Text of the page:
Russia crash inquiry faults plane operator

Pilot error and insufficient training blamed for disaster near Yaroslavl city in which an ice hockey team was wiped out.

    The Yak-42 aircraft crashed on the bank of the Volga near the city of Yaroslavl on September 7 [Reuters]

    A Russian plane crash that killed 44 people, including an entire hockey team, was caused by pilot error and inadequate training, investigators say.
     
    The Yak-42 plane which was carrying the Lokomotiv Yaroslavl ice hockey team came down on September 7 near the city of Yaroslavl in western Russia.

    The investigators say the pilot activated the brakes by accident during take-off and then tried to lift the jet too quickly.

    The aircraft crashed into a riverbank just after take-off as it set out to carry the team to a match in Belarus. All but one of the 45 people on board died.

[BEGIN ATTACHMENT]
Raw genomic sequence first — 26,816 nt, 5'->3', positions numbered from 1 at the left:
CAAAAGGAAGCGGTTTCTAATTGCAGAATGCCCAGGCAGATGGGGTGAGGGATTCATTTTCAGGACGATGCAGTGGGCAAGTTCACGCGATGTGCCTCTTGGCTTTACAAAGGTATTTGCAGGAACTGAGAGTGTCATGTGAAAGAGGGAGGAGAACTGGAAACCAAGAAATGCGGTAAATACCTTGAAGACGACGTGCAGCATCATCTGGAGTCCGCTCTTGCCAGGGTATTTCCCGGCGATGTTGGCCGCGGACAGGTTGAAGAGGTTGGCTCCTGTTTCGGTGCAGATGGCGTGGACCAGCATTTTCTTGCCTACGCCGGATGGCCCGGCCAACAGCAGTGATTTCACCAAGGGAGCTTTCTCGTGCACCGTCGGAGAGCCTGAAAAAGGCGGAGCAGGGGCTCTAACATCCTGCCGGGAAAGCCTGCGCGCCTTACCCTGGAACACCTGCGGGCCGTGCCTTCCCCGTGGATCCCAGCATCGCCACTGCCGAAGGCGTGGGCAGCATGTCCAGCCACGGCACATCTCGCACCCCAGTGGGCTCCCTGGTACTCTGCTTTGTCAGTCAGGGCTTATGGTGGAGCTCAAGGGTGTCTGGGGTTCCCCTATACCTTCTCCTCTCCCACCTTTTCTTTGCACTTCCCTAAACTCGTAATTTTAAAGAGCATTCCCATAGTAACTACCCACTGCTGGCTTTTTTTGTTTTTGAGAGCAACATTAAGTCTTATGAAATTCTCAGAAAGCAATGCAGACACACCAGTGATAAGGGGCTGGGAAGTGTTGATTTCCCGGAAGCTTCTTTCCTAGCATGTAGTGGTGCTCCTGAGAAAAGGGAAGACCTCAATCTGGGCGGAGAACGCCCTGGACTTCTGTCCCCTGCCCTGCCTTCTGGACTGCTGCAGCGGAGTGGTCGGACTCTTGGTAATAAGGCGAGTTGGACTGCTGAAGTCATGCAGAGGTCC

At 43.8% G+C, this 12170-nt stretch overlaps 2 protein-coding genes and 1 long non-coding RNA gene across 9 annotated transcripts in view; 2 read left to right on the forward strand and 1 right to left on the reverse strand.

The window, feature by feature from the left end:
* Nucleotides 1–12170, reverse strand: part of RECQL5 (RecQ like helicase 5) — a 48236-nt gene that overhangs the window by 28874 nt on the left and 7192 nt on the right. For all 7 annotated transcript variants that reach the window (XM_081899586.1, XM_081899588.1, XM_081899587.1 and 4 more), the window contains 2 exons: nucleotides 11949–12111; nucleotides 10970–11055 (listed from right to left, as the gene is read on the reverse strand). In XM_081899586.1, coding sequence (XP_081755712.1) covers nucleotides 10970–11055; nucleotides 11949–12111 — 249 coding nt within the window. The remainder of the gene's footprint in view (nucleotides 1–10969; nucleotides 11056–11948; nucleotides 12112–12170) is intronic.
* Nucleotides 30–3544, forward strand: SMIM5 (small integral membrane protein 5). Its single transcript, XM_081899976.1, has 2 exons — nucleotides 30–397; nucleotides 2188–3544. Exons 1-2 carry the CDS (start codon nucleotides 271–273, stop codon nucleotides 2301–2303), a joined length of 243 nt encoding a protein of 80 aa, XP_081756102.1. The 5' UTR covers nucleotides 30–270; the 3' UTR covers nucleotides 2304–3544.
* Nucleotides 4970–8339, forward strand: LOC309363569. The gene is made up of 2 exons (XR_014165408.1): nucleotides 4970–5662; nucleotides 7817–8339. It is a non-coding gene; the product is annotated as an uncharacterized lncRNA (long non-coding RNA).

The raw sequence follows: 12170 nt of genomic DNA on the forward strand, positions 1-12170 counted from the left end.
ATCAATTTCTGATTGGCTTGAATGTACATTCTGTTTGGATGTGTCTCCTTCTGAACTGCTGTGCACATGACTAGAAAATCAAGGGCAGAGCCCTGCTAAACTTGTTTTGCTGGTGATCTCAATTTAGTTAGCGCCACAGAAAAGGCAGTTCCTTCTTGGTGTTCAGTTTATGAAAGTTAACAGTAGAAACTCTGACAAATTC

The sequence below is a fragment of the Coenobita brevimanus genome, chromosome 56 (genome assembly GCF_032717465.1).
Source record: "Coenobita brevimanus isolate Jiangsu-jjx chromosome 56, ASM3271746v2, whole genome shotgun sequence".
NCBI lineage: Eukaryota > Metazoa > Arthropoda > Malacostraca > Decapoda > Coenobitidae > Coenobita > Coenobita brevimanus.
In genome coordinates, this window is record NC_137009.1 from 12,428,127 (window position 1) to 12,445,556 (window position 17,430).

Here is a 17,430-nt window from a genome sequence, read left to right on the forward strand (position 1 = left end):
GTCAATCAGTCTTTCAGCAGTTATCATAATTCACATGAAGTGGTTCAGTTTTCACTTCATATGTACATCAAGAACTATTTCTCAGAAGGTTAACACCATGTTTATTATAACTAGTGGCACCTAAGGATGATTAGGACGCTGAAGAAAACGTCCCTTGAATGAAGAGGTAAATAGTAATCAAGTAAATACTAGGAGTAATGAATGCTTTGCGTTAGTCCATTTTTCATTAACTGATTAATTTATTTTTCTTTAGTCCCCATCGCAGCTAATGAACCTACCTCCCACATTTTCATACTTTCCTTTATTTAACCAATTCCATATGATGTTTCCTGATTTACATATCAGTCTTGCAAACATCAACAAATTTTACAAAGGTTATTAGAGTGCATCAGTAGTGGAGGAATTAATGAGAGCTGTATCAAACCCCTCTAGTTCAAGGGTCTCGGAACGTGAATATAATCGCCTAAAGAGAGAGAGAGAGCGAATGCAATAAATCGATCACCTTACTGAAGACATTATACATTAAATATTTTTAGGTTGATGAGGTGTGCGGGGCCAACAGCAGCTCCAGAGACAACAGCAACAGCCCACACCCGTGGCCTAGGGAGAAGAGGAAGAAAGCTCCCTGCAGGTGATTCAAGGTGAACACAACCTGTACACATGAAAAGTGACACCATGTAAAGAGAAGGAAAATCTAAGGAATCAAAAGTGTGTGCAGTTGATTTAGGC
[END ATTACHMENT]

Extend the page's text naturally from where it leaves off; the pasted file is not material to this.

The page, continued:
The investigation raised fresh concerns about Russian aviation safety and prompted Dmitry Medvedev, the Russian president, to call for a cut in the number of small regional Russian carriers.

    Alexei Morozov, who headed the investigation, said Yas-Servis, which operated the plane, had ignored safety rules and had failed to provide adequate crew training.

    He said the flight training undergone by the two pilots was "insufficient to acquire the level of skills necessary to pilot and manoeuvre this type of Yak-24 aircraft".

    An autopsy revealed the co-pilot was under the influence of a type of sedatives banned on the job but which is widely prescribed to treat anxiety and seizures.

    The only player from the 37-member ice hockey squad to survive the air crash died of burns last month, leaving a flight engineer as the sole survivor.

    In 2011 more than 120 people have been killed in civilian air crashes in Russia.

    SOURCE: Agencies


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